Throughout history, people have dyed their textiles using common, locally available materials, but scarce dyestuffs that produced brilliant and permanent colors such as the natural invertebrate dyes, Tyrian purple and crimson kermes, became highly prized luxury items in the ancient and medieval world. Plant-based dyes such as woad, indigo, saffron, and madder were raised commercially and were important trade goods in the economies of Asia and Europe. Across Asia and Africa, patterned fabrics were produced using resist dyeing techniques to control the absorption of color in piece-dyed cloth. Dyes such as cochineal and logwood were brought to Europe by the Spanish treasure fleets, and the dyestuffs of Europe were carried by colonists to America.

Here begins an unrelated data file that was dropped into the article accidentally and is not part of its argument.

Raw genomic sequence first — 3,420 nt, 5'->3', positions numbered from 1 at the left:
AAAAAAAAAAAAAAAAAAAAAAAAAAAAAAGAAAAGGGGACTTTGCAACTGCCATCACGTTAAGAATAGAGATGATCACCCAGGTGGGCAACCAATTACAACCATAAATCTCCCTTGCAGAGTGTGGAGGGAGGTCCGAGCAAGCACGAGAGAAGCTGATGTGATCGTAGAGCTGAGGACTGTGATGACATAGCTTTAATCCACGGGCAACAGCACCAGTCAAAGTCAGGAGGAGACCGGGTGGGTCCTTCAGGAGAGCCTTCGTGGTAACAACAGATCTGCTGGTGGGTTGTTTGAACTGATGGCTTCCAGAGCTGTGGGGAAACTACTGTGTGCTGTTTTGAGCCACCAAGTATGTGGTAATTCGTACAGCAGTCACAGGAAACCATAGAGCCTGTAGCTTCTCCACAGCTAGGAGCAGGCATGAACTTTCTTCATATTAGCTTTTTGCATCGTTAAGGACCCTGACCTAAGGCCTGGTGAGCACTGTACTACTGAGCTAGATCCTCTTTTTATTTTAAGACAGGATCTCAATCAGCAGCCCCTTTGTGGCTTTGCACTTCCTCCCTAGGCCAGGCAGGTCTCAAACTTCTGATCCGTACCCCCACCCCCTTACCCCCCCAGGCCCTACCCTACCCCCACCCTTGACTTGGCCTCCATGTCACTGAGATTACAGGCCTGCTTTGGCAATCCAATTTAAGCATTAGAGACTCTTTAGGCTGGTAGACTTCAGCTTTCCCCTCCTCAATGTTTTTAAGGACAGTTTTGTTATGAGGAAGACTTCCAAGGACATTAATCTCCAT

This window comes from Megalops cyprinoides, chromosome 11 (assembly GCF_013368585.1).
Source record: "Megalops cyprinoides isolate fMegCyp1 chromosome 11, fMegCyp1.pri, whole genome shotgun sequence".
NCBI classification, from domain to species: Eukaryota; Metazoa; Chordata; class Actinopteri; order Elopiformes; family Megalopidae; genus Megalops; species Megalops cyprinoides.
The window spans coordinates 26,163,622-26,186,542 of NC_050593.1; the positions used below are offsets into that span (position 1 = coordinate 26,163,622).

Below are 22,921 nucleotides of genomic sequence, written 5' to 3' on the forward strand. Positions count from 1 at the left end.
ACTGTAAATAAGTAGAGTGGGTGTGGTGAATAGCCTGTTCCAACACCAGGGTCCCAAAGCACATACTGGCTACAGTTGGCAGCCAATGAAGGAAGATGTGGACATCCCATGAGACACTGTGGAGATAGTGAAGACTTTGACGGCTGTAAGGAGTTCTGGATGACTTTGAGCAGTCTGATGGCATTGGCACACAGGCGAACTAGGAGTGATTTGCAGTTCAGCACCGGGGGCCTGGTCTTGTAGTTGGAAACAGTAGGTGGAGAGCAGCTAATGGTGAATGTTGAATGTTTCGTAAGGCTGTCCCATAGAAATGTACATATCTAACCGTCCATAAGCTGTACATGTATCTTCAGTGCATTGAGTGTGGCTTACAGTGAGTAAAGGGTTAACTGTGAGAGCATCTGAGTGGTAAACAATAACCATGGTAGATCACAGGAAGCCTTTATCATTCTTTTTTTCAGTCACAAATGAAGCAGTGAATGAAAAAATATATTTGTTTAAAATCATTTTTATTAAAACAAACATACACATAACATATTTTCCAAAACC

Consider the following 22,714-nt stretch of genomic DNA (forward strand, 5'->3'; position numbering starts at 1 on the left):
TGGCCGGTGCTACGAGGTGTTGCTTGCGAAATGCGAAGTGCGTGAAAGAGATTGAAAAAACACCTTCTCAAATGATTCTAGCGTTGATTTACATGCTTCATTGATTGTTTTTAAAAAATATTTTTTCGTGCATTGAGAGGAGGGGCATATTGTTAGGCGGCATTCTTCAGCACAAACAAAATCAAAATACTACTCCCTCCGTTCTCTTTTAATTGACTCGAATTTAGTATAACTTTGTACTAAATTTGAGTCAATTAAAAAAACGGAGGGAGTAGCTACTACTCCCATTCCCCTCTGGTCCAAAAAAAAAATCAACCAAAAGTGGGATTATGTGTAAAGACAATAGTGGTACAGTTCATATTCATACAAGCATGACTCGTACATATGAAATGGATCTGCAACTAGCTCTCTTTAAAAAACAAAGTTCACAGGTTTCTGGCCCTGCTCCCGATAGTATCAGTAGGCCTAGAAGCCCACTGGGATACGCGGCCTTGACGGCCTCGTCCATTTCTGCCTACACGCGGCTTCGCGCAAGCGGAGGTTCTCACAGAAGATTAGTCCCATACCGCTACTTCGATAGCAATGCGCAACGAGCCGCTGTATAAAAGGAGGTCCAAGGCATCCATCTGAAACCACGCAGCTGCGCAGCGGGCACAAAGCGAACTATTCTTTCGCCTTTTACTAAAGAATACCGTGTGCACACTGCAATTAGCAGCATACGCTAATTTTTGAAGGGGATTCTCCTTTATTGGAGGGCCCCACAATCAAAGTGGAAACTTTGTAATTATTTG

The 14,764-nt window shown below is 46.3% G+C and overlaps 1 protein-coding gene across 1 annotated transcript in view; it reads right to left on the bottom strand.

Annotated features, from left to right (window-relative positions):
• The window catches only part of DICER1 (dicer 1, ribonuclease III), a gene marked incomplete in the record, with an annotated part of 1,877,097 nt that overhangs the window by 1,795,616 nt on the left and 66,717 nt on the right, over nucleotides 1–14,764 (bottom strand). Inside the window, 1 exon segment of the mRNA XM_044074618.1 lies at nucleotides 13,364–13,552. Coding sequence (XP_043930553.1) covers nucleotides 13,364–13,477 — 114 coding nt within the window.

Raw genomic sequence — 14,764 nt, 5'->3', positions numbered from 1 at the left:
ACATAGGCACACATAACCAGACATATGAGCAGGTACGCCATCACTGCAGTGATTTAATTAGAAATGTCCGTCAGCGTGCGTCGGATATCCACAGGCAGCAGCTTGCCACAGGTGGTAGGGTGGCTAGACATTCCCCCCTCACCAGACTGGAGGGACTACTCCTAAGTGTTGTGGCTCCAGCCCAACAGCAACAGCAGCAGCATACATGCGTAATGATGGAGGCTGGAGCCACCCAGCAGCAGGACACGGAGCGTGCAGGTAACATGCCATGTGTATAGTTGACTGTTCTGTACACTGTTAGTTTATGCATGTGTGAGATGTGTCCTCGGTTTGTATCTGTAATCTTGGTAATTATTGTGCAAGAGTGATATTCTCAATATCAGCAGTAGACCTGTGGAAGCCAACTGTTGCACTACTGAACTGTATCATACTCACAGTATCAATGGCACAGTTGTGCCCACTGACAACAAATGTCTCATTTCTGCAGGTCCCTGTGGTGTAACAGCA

Natural sources of dye come from many places including food, flowers, weeds, bark, moss, leaves, seeds, mushrooms, lichens and even minerals. Today, a select group of artisans are committed to preserving the art of making natural dyes from plants. Many use their talent to teach others of the importance and historical significance of the dyes. Natural dyes were used as war paint and to color skin and hair long before they were used to dye fiber.
"What color is that?"
Orange and Yellow
Yellow Onion Skins
Leaves and Petals
Natural plant dyes are easy to make – they only require both copious amounts of petals, stalks, or leaves … and patience. The patience quote is two-fold. You must wait for your plants to grow in the garden or are ready to be foraged in the wild, and be willing to allow the natural matter to simmer long enough to process out the color.